Facebook CEO Mark Zuckerberg is being grilled by US lawmakers on Tuesday, after months of scandals.
Mark Zuckerberg is facing what may be the toughest grilling of his life.
On Tuesday at some time after 2 p.m ET (11 a.m. PT, or 7 p.m. BST), the Facebook CEO Mark Zuckerberg is testifying before a joint committee hearing of the United States Senate.
His appearance comes in the wake of a string of scandals — most recently from Cambridge Analytica improperly obtaining as many as 87 million users' personal data, but also the intense blowback the company has faced over fake news and its role in Russian interference in American elections.
Business Insider is in attendance at the hearing, and will be bringing readers all the news live — scroll down for the latest updates, including a livestream once it kicks off.
Facebook has quietly hired a team of experts, including a former adviser to President George W. Bush, to prep Zuckerberg ahead of the hearing. The 33-year-old executive is not a natural public speaker, and can sometimes come across as awkward and uncomfortable on stage. In an on-stage interview in 2010 — where he was again grilled over privacy — Zuckerberg sweated so much he had to take off his signature hoodie.
The challenges Facebook now face are immense, and the Cambridge Analytica revelations have snowballed into a broader crisis over the company's approach to privacy and accountability. The controversy is only heightened by the leak of an executive's memo defending growth at any cost, even if people died.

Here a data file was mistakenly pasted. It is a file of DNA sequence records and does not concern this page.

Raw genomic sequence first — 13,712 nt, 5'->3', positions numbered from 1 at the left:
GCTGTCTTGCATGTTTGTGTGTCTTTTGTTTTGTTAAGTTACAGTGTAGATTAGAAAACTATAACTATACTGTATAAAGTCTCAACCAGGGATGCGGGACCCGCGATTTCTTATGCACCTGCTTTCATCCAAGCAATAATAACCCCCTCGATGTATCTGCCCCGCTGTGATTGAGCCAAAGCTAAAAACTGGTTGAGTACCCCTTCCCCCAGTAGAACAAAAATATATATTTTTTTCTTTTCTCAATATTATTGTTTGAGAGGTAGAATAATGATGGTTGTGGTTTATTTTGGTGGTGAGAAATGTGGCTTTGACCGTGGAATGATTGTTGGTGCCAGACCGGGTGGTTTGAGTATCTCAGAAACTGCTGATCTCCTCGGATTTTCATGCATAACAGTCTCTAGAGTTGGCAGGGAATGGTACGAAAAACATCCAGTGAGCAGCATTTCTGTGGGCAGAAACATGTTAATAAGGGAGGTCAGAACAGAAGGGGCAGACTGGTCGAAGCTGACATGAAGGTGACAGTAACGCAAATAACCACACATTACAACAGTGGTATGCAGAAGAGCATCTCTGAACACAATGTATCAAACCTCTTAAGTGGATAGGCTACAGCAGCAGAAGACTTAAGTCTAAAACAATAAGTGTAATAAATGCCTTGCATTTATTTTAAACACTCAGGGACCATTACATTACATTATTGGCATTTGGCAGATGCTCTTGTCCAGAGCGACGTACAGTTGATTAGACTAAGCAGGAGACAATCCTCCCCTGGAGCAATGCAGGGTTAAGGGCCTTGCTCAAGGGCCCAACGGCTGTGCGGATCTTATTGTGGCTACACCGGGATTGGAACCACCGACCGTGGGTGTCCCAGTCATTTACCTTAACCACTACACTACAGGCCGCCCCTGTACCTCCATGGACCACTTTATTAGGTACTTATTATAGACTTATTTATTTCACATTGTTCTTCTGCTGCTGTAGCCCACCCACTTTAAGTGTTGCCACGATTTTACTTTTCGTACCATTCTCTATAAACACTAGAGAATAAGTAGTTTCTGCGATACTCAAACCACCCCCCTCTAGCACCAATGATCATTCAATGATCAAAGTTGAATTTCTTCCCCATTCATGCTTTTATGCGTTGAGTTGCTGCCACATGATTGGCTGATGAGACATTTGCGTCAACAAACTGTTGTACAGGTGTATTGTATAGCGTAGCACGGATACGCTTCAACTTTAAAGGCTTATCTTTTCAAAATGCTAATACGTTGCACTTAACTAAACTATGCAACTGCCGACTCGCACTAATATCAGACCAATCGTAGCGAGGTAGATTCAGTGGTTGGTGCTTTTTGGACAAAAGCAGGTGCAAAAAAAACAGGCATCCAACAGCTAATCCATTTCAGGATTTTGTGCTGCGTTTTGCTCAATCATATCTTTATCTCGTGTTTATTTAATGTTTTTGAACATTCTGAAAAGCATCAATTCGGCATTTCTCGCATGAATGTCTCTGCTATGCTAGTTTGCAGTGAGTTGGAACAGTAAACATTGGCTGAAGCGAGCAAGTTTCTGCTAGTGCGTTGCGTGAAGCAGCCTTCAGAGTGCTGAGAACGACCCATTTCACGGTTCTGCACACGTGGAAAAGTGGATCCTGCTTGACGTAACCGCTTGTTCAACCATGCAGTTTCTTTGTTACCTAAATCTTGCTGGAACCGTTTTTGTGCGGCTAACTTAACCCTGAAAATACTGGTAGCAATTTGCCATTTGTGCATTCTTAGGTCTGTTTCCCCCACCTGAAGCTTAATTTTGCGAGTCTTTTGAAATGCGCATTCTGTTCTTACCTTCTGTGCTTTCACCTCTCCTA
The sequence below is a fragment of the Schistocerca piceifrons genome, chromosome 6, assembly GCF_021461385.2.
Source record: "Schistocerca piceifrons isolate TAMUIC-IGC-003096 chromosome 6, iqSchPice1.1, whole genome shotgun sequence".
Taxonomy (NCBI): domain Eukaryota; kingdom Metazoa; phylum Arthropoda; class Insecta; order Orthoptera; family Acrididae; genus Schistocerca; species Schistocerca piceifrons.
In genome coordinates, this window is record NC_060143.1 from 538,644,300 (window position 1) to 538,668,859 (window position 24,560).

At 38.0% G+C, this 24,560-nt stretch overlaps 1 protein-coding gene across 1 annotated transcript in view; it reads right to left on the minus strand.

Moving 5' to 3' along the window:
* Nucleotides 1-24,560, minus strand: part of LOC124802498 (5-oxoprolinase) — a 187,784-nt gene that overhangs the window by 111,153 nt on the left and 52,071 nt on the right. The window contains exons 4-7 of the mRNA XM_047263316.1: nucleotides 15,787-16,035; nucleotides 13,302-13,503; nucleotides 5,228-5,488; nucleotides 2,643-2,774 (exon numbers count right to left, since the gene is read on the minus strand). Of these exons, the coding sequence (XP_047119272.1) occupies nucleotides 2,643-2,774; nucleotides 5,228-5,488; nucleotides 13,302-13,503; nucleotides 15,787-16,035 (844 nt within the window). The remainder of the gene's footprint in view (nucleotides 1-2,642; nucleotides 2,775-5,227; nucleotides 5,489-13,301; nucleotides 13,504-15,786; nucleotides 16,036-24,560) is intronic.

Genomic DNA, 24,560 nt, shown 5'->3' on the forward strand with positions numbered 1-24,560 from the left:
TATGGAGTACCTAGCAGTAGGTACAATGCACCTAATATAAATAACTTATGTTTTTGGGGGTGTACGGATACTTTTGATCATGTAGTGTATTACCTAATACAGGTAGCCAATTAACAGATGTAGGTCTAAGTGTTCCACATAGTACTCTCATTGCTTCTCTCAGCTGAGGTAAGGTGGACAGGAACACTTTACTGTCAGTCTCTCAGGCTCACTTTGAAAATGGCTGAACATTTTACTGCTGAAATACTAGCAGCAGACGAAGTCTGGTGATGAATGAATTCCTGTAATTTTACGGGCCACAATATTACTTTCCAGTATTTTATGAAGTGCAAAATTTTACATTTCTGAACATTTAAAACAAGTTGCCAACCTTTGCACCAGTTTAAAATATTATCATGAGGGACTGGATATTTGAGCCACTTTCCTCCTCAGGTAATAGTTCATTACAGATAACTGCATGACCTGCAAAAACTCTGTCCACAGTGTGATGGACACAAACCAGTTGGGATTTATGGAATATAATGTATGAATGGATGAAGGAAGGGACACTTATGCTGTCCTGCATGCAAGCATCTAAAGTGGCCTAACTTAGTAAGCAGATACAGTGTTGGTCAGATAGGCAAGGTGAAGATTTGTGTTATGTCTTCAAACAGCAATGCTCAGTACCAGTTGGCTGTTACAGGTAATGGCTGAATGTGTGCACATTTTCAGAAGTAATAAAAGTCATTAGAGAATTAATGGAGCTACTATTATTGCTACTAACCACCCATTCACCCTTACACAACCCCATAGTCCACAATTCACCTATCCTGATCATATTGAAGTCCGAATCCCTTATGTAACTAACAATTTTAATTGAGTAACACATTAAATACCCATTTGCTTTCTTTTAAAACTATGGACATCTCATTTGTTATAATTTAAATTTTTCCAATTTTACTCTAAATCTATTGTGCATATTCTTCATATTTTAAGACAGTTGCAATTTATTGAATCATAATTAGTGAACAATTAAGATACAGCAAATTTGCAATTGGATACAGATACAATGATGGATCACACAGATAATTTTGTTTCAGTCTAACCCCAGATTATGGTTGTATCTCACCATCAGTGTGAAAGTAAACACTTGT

The reception of Zuckerberg's testimony on Tuesday — and at a second Congressional hearing on Wednesday at 10 a.m. ET (7 a.m. PT, or 3 p.m. BST) — has the potential to define how Facebook is seen as responding to these crises going forward.
Updates will appear below as they come in...
Two key updates for now.
One: There is a Senate floor vote scheduled for 14:15 ET today, so the hearing will kick off a little later than anticipated — expect the show to get started between 14:30-14:45 ET.
And second: Mark Zuckerberg won't be under oath when he testifies, so don't expect to see the iconic shot of him raising his right hand as he swears truthfulness. However, he will still be required to answer truthfully, as lying to Congress is a federal crime.
For context, the Judiciary Committee typically requires witnesses to be sworn in, but the Commerce Committee does not. In addition, Zuckerberg is a non-government witness, which Judiciary often does not require to go under oath.
Hello, and welcome to Business Insider's liveblog of Mark Zuckerberg's congressional testimony!
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